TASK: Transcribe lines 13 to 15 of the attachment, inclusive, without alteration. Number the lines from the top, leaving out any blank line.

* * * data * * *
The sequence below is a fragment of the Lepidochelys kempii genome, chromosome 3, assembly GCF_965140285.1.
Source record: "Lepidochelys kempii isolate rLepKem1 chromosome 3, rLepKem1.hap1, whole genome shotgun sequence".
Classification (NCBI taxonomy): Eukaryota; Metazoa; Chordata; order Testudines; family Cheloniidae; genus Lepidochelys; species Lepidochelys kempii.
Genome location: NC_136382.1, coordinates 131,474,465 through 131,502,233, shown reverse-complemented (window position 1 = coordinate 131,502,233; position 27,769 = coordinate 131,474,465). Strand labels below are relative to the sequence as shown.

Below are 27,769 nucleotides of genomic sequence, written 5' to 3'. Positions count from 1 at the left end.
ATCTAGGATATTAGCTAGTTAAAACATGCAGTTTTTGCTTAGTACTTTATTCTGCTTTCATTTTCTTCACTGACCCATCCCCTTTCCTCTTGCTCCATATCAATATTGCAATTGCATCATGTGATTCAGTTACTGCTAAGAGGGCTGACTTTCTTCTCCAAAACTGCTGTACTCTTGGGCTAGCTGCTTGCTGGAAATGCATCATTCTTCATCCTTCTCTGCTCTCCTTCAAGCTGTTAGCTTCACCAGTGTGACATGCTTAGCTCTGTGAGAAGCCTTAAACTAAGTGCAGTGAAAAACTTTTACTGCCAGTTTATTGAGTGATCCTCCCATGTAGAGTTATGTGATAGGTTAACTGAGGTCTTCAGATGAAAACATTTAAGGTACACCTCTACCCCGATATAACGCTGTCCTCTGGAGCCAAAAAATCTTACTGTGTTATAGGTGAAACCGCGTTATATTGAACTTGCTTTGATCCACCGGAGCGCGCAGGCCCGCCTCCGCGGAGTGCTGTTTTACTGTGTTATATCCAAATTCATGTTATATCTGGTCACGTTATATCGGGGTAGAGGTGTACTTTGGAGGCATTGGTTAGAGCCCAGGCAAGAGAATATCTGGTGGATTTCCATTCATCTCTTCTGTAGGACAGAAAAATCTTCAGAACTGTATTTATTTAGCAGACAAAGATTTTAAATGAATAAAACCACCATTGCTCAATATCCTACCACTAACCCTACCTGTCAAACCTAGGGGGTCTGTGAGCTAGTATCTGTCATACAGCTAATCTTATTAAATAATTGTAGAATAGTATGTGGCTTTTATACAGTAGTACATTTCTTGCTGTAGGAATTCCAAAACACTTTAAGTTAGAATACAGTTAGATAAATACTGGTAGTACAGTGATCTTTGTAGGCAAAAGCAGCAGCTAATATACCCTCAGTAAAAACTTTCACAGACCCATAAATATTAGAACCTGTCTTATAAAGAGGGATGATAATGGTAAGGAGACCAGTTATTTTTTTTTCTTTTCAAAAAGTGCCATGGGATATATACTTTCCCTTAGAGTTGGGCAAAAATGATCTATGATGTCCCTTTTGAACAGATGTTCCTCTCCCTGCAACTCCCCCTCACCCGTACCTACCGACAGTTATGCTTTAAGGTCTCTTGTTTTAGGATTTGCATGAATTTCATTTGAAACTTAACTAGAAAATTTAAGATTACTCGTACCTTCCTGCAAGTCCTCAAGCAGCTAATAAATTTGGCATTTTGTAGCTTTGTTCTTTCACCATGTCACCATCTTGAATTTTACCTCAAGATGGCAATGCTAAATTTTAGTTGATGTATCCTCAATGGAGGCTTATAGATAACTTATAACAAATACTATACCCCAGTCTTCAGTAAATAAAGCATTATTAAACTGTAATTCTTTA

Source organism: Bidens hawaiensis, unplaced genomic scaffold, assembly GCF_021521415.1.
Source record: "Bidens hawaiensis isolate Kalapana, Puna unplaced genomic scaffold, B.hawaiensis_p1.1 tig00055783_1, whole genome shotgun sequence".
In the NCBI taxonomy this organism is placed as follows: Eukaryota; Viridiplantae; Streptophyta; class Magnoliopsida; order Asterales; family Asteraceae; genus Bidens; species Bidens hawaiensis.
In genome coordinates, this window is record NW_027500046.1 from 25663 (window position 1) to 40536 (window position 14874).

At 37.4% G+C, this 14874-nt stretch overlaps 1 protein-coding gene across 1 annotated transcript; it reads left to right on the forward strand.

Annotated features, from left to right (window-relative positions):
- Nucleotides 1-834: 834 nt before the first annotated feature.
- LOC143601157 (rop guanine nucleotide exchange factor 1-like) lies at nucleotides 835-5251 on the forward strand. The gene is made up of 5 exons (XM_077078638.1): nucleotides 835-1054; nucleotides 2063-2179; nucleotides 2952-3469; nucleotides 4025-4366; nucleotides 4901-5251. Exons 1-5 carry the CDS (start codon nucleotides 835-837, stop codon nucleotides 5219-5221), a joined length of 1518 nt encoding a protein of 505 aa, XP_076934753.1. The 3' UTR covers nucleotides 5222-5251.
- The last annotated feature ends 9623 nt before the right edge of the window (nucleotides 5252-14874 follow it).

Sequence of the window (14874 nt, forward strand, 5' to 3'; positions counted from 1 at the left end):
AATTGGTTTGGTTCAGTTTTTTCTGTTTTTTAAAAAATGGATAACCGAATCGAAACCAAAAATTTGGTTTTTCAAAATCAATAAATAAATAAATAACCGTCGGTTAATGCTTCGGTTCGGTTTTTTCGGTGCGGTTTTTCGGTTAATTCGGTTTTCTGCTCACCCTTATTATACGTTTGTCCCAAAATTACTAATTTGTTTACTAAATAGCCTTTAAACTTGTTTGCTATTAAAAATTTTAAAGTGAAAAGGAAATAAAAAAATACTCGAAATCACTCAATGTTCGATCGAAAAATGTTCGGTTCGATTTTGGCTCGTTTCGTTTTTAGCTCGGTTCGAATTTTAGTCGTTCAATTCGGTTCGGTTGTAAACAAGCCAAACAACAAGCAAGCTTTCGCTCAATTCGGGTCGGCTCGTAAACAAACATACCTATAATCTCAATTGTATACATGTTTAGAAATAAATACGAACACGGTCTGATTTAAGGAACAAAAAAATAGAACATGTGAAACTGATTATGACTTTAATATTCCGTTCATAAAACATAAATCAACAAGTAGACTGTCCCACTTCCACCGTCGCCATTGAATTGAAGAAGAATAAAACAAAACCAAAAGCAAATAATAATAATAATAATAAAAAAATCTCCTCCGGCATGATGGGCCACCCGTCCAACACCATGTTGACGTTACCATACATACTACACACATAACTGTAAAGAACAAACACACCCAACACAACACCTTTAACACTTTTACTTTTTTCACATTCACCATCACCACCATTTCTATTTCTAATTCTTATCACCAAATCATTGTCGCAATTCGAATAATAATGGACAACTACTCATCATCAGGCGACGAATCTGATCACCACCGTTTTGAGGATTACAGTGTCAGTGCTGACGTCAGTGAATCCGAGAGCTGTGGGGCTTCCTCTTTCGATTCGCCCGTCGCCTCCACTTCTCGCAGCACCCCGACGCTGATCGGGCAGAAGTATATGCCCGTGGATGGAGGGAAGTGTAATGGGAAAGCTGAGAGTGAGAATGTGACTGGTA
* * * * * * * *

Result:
- Nucleotides 1-834: 834 nt before the first annotated feature.
- LOC143601157 (rop guanine nucleotide exchange factor 1-like) lies at nucleotides 835-5251 on the forward strand. The gene is made up of 5 exons (XM_077078638.1): nucleotides 835-1054; nucleotides 2063-2179; nucleotides 2952-3469; nucleotides 4025-4366; nucleotides 4901-5251. Exons 1-5 carry the CDS (start codon nucleotides 835-837, stop codon nucleotides 5219-5221), a joined length of 1518 nt encoding a protein of 505 aa, XP_076934753.1. The 3' UTR covers nucleotides 5222-5251.
- The last annotated feature ends 9623 nt before the right edge of the window (nucleotides 5252-14874 follow it).